Good Friday morning from Salt Lake City. Today is the 160th day of the year. There are 205 days remaining in 2017. Today is the 141st day of Donald Trump’s presidency.
John Curtis says he’s on track to gather enough signatures to get on the ballot. Gary Ott’s sister says he’s being “manipulated” by his top deputy. Donald Trump responds to James Comey’s testimony.
8 days until the Utah Republican 3rd District nominating convention at Timpview High School (6/17/2017).
8 days until the Utah Democratic State Convention at Weber State University (6/17/2017)
67 days until the 2017 Utah primary election (8/15/2017)
151 days until the 2017 election (11/7/2017)
227 days until the opening day of the 2018 Utah Legislature (1/22/2018)
272 days until the final day of the 2018 Utah Legislature (3/8/2018)
515 days until the 2018 midterm elections (11/6/2018)
1,243 days until the 2020 presidential election (11/3/2020)
Today’s political TL; DR –
- Provo Mayor John Curtis says he’s “cautiously optimistic” he will be able to gather the needed signatures to secure a place on the August primary election ballot by Monday’s deadline [Utah Policy].
- Gary Ott, “Our Schools Now,” Rob Miller and James Comey. Understand what happened in a busy week in Utah politics with our week-in-review video. Plus, you’ll get a really obscure reference to “Catch-22” [Utah Policy]. If you’d prefer a podcast version of our weekly rundown, we’ve gotcha covered [Utah Policy].
- Bob Bernick says the tragic Gary Ott situation just highlights how bad Utah Republicans are at enacting reforms that might affect them [Utah Policy].
- In this week’s “Beg to Differ” podcast, Bryan Schott and Mike Winder talk with Chris Herrod and Rep. Brad Daw about why they’re running to replace Rep. Jason Chaffetz in Congress [Utah Policy].
- The sister of embattled Salt Lake County Recorder Gary Ott accused Julie Dole, Ott’s chief deputy, and office aide Karmen Sanone of “manipulating” Ott’s health problems to keep their jobs [Deseret News].
- Utah’s members of Congress say there was nothing new or particularly damaging to President Trump in former FBI Director James Comey‘s testimony before Congress [Deseret News, Tribune].
- Online retail giant Amazon will build a $200 million facility in Utah. The state has agreed to give Amazon $5.7 million in tax breaks as part of the deal [Deseret News, Fox 13, Tribune].
- The Utah GOP is holding an online video “debate” for 12 of the candidates who are running in the special Congressional election in Utah’s 3rd Congressional District. The candidates posted videos answering pre-submitted questions [Fox 13].
- Utah officials say health insurance premiums could jump by 15-20% next year. They’re also worried that federal funding for insurance subsidies could dry up [Deseret News, Tribune].
- Rob Miller, who dropped out of the race to lead the Utah Democratic Party following allegations of sexual misconduct, says a “conspiracy” forced him out of the race [Tribune].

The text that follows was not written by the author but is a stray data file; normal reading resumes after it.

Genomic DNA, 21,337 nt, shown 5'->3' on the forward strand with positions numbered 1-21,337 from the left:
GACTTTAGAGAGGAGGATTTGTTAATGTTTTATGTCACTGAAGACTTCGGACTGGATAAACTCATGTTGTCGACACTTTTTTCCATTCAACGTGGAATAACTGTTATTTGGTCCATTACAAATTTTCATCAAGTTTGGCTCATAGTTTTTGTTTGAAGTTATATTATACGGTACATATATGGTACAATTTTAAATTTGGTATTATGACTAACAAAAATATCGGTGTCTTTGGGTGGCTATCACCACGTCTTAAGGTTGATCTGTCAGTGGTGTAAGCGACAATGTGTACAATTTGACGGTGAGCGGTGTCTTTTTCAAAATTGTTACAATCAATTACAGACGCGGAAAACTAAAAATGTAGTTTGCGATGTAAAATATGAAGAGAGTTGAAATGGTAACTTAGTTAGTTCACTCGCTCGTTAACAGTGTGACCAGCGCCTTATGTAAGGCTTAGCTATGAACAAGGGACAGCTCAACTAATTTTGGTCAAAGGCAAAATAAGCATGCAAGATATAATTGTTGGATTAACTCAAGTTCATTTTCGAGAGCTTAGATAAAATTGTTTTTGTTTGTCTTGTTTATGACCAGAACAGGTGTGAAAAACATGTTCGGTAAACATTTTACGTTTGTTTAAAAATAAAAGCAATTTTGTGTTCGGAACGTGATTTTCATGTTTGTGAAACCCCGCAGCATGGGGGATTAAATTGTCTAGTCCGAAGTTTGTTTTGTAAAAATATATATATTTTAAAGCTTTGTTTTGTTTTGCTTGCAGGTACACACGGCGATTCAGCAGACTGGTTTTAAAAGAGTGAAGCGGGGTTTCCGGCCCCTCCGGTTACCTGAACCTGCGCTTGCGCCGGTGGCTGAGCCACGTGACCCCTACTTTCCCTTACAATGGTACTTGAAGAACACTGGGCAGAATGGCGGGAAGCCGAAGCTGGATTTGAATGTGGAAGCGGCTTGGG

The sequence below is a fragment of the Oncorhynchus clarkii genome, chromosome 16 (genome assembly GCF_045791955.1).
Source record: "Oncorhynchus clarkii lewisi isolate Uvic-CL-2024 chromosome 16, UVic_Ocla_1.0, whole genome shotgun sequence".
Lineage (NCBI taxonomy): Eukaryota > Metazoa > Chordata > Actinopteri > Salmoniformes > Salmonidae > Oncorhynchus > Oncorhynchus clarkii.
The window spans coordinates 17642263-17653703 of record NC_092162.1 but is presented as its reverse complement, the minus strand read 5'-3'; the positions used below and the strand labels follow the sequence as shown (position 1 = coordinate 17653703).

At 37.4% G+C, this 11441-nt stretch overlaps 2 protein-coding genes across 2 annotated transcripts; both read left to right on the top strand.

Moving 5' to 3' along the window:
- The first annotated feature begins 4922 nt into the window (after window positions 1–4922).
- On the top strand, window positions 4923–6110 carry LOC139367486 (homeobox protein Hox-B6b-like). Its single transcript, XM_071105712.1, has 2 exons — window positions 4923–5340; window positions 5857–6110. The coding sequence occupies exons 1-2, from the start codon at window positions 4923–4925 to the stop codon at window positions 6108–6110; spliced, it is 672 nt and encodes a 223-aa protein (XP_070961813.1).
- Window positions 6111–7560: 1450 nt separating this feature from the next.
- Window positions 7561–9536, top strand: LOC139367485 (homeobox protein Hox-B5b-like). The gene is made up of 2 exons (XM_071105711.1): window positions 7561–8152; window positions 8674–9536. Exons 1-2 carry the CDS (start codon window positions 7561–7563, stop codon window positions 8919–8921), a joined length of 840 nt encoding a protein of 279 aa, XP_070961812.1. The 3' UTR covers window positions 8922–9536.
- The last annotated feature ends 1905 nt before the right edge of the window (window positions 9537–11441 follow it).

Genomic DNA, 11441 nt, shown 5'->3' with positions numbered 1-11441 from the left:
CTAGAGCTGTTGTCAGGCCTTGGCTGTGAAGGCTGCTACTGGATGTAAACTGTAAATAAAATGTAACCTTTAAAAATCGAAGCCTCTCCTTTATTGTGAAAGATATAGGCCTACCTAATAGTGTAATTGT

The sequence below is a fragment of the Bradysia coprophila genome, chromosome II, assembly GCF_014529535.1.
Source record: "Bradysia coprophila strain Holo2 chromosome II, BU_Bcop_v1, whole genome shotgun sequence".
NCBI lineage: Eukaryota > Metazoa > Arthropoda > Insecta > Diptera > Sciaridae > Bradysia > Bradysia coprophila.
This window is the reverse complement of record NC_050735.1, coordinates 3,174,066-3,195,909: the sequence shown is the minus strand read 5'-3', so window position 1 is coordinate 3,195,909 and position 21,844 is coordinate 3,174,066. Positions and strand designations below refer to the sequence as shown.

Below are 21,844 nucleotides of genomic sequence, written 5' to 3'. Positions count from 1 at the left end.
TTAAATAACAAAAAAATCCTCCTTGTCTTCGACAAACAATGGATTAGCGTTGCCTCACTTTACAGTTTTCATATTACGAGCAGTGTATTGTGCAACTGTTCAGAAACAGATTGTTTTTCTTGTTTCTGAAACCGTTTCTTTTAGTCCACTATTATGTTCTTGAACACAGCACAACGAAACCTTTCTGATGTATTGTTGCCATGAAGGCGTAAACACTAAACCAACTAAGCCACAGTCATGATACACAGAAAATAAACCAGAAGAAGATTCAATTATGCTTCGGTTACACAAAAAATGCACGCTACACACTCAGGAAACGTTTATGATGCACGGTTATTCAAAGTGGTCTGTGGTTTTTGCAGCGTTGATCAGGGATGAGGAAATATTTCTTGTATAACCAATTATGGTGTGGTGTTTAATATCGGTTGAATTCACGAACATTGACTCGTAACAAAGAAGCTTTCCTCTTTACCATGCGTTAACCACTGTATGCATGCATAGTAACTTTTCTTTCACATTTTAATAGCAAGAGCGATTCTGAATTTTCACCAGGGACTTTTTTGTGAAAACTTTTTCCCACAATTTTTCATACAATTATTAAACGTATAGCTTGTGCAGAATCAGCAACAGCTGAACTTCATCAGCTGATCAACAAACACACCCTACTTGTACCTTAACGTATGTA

- A stunning miscalculation. British Prime Minister Theresa May’s Conservative Party loses their majority in parliament after a snap election she called to try and increase her hold on power. After the miscalculation, some are calling for her resignation [Washington Post]. However, May reached a deal with a minority party that will allow her to remain as PM, but her power has been greatly diminished [The Guardian].
- President Donald Trump broke his silence early Friday morning, Tweeting “Despite so many false statements and lies, total and complete vindication…and WOW, Comey is a leaker!” [Twitter].
- Speaking of Comey, his dramatic testimony before the Senate Intelligence Committee revealed a number of stunning pieces of information, including that Comey regarded President Trump was a liar from his very first meeting with the president [Politico].
- During a closed-door session with the Senate panel, Comey said Attorney General Jeff Sessions may have had an interaction with Russian Ambassador Sergey Kislyak for a third time, which he did not disclose [CNN].
- Comey’s testimony will do nothing to lift the cloud of suspicion hanging over President Donald Trump about his campaign team’s interactions with the Russians and whether he tried to obstruct a probe into those ties [New York Times].
- While everyone was focused on the Comey testimony, House Republicans voted to repeal banking regulations enacted in the wake of the financial crisis. Republicans claimed the rules hurt the economy and damaged small businesses [New York Times].
- Interior Secretary Ryan Zinke is expected to deliver his review of the Bears Ears National Monument in the next day or two. Will he recommend undoing the monument completely? [Atlantic].
- More than 8,000 brick and mortar retailers could close in the U.S. during the next year according to analysts [Axios].
On this day in history:
- 1954 – Army counsel Joseph N. Welch confronted Sen. Joseph R. McCarthy during the Senate-Army hearings over McCarthy’s attack on a member of Welch’s law firm, asking “Have you no sense of decency?”
- 1969 – The Senate confirmed Warren Burger to be chief justice of the United States, succeeding Earl Warren.
- 1986 – The Rogers Commission released its report on the Challenger disaster, criticizing NASA and rocket-builder Morton Thiokol for management problems leading to the explosion that claimed the lives of seven astronauts.